• How funny. When I saw the word “iteration,” all I could think about was writing, too. I once was asked if my writing process was iterative or linear. I actually just found my lengthy response to that question. Poor person to whom I was replying. :) In the response, I basically state that my process usually isn’t linear because that closes other possibilities but it is iterative in that I repeat the same actions over and over again.

      • I used to just write and publish (and I’m not going to claim that I’m the world biggest editor these days), but it does make such a difference. Even a cursory sanding of your words makes them a hell of a lot smoother. Yay lengthy responses!

  2. I could not agree more with you here (for once:), Michael. As I watched the various live blogs around the web that were realtime covering the event, I could not help but think these newly added features were a “wow hands-on experience” as opposed to a “wow watch from a distance demo type experience.” Partially due to no dramatic visual changes in the physical form factor. Also, following the Facebook alliance rumours had me enticed, I must admit. But, here you summarize exactly what they are great at doing. Just enough and not too much. We’ve seen it before and I’m convinced we’ll feel those “wow” after effect moments when we take crisper, sharper photos, ask our personal assistant to remind us how to get home audibly so, keep an eye on our kiddos with family & friends, and all the rest. Subtle, but powerful changes we can accept and adopt with as much our human nature tends to lean us towards resisting change just for the sake of it. And, not seeing the much improved long term benefits. Great post. Enjoy reading your blog always.

    • Had to happen eventually…

      I think you’re right that this will be far better to hold rather than to behold. Then again, I just can’t understand why people would care more about a “better looking” phone than a “better phone”. Sure, some of those rumors were pretty damn exciting, but the Apple rumor mill always goes overboard. Besides, like we both said, the camera for the kids is enough to crap rationalize the purchase :)

  3. Based on our discussion over @ginidietrich:twitter ‘s  blog, I  knew I would like this post. 

    It’s funny how we get so disappointed that what we thought would happen isn’t exactly what ended up happening. By doing so we focus on the negative and can’t see through to the positive. I told someone last night to just get a sharpie and write a 5 on top of the 4s when he gets his new phone because, as you said, I know he’s getting one even though he’s complaining.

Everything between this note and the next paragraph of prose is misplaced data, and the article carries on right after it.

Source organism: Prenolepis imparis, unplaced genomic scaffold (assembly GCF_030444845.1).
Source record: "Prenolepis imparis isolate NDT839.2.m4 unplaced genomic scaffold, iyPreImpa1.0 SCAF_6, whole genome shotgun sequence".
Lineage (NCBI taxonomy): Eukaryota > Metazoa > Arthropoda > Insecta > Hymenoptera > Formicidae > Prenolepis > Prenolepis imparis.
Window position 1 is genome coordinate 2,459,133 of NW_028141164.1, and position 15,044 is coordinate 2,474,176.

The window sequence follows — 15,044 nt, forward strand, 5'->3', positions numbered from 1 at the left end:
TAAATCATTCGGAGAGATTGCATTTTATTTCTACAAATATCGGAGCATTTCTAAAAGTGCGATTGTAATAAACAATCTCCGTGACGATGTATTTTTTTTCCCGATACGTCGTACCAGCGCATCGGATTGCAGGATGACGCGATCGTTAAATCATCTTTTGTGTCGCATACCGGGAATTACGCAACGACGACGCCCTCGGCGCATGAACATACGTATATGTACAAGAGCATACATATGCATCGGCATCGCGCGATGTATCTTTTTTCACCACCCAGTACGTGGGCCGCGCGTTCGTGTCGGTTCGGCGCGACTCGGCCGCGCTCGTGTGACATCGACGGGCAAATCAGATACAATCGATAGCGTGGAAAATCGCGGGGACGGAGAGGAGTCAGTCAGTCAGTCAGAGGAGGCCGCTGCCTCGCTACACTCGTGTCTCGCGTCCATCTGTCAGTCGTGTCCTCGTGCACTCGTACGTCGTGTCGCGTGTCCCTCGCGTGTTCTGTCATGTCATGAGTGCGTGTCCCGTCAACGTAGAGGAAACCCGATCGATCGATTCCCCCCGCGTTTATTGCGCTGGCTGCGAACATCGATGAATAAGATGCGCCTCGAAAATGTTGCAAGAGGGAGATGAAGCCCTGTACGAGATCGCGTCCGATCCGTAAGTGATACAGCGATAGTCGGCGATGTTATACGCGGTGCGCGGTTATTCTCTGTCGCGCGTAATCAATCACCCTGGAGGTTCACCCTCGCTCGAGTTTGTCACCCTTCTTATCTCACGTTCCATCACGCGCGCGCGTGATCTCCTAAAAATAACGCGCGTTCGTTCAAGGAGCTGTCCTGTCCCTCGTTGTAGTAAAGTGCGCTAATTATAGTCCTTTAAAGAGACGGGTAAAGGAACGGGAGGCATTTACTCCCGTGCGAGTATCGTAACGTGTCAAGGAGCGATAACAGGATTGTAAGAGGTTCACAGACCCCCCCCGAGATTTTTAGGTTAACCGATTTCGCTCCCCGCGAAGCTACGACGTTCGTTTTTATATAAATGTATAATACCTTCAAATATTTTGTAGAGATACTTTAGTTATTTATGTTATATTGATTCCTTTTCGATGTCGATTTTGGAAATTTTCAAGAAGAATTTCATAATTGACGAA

I enjoy the iteration analogy but I Also see a lot of this as whether or not people look at life by seeing a “glass half full” or one that’s half empty. If I see it as empty, I’m disappointed that Apple didn’t come out with the iPhone5 that had all these bells and whistles. Half full and I can remember the days (really not all that long ago) when we stretched the cord of our home telephone far enough that we could have a phone conversation in the hall closet where no one could listen. Yes…it’s true…I was alive before cell phones…let alone smart phones. 

    Thanks for writing this piece and reminding us all to weigh our comments and our thoughts before going public. 

    And…I will be beating you to the pre-order on the 7th because it’s normally live at midnight Cupertino time…11 PM in Alaska. Can’t wait for that, iCloud and iOS5. And the next cool thing that Apple comes along with.

    • Glad @GiniDietrich:twitter got us acquainted! 

      @MarcoArment:twitter wrote a great post saying something very similar. Asking what the reaction would have been if everything was the same, but the name was iPhone 5 and not 4S. 

      Overall, I actually think it is more than an optimism or pessimism thing. It’s almost glass half full vs. piece of crap glass that I never wanted in the first place… 

      I’m envious of your advantage and can’t wait to rave about the phone as I know I will :)

      • Love the “piece of crap glass” and may have to steal it for my post. Looking forward to raving about my husband’s new phone too. I may wait until Christmas for my upgrade. His is his birthday present…from September,

  4. Second post I’ve read today on iteration. True revolution is rare, evolution and progression.. that’s how it is, always has been. Apple can’t even outdo Apple, unless it’s a free iTV with every purchase. I know this much, they’ll still sell like hotcakes, disappointing or not. FWIW.